The International District/Chinatown branch promises to be a comfortable and innovative new library for one of the city's most unique communities, and a working model showing the potential of the branch library to contribute to Seattle's burgeoning urban neighborhoods.
Another new branch library illustrates Seattle Public Library's commitment to building facilities in some of the city's historically underserved communities.
The High Point Branch Library, scheduled to open in June 2004, establishes a strong civic presence and brings into focus an emerging identity for the High Point neighborhood.
Located just north of the water towers that mark West Seattle's topographical summit, the High Point area has long struggled for a clear neighborhood identity. City planning traditionally split the area along the 35th Avenue Southwest arterial.
Improved access provided by the West Seattle Bridge and the ridgeline setting, which affords broad views to both the Cascades and the Sound, have recently changed the picture: 35th is becoming a “defining” rather than a “dividing” line.
The neighborhood commercial center along 35th is being revitalized with commercial renovations. Redevelopment of the Seattle Housing Authority's nearby High Point property is under way.
The previous 2,000-square-foot branch in the area occupied a cramped residential structure on 33rd Avenue Southwest. Neighborhood residents were active users of the library's collections, computers and children's services.
Library users included many recent immigrants, with over 90 different language groups represented among them. Beginning in 2000, planning and site selection for the new High Point branch focused on improving services to these residents and improving access within the wider community.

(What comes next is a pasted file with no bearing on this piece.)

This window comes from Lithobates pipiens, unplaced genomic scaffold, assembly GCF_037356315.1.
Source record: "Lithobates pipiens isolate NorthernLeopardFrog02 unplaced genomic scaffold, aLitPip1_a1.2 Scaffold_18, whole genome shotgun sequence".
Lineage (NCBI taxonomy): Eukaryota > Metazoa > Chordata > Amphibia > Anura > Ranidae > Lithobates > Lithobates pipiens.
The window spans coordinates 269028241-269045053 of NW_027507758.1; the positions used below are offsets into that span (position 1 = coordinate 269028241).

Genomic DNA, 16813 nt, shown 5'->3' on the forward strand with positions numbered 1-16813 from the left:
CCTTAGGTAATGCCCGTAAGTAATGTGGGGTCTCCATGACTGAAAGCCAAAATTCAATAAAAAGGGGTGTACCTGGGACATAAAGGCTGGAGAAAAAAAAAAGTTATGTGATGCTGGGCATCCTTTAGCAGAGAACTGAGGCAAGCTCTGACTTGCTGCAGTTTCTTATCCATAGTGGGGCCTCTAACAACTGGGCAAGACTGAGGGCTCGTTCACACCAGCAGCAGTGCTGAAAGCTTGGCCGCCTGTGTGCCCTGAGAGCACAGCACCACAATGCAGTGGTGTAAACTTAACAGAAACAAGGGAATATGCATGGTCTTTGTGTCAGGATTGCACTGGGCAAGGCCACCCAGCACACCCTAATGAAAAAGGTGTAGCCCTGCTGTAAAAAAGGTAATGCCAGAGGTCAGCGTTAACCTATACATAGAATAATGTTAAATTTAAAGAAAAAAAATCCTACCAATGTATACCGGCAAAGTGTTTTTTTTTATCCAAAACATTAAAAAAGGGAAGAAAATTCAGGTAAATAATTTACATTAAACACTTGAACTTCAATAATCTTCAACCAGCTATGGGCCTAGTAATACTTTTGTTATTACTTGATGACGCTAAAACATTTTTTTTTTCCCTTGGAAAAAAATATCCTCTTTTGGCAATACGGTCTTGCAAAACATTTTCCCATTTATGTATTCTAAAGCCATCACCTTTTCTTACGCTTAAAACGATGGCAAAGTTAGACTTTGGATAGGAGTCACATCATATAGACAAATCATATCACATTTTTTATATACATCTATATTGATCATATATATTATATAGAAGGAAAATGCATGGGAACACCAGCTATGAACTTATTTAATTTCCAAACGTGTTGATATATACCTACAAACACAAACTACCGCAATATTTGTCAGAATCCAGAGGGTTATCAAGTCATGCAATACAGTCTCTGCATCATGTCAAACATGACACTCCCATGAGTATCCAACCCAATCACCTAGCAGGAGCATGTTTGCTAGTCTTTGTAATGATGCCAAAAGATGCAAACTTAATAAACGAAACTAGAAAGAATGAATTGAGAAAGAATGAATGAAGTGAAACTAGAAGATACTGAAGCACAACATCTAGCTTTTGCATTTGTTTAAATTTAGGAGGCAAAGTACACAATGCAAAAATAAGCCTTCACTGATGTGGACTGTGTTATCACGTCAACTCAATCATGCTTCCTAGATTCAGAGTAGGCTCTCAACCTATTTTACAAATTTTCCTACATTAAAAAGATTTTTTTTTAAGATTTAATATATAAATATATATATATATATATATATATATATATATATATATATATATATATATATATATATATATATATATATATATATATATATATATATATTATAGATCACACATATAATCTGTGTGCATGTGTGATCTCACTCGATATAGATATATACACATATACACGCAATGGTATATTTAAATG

Relocating several blocks west to 35th was an important goal. The current library site was secured in 2002 when the library purchased the corner lot at 35th and Southwest Raymond Street.
A neighborhood connector
In a series of meetings with the community, the new 7,000-square-foot branch was conceived as a “connector” between the neighborhoods to the east and west.
The library plan grew from this concept, creating inviting entry courts on both sides of the building.
Extensive glazing in the west facade brings in light and views and makes library services visible to pedestrians, cars and transit along 35th. The east court opens to pedestrian and bicycle traffic from the High Point development that will border the site.
The massing of the building makes a subtle transition from the scale of the single family neighborhoods stretching to the north and west to the larger scale of the neighborhood commercial zone to the south and the higher density of the redeveloped High Point site to the east.
The design is evocative of Seattle's crisply detailed, elegantly scaled Northwest Modern buildings located in similar residential settings.
With its burnished brick and broad sweep of glass, the library stitches together the two sides of a neighborhood, establishing a central community gathering point and a reservoir of civic identity.
Copyright ©2009 Seattle Daily Journal and DJC.COM.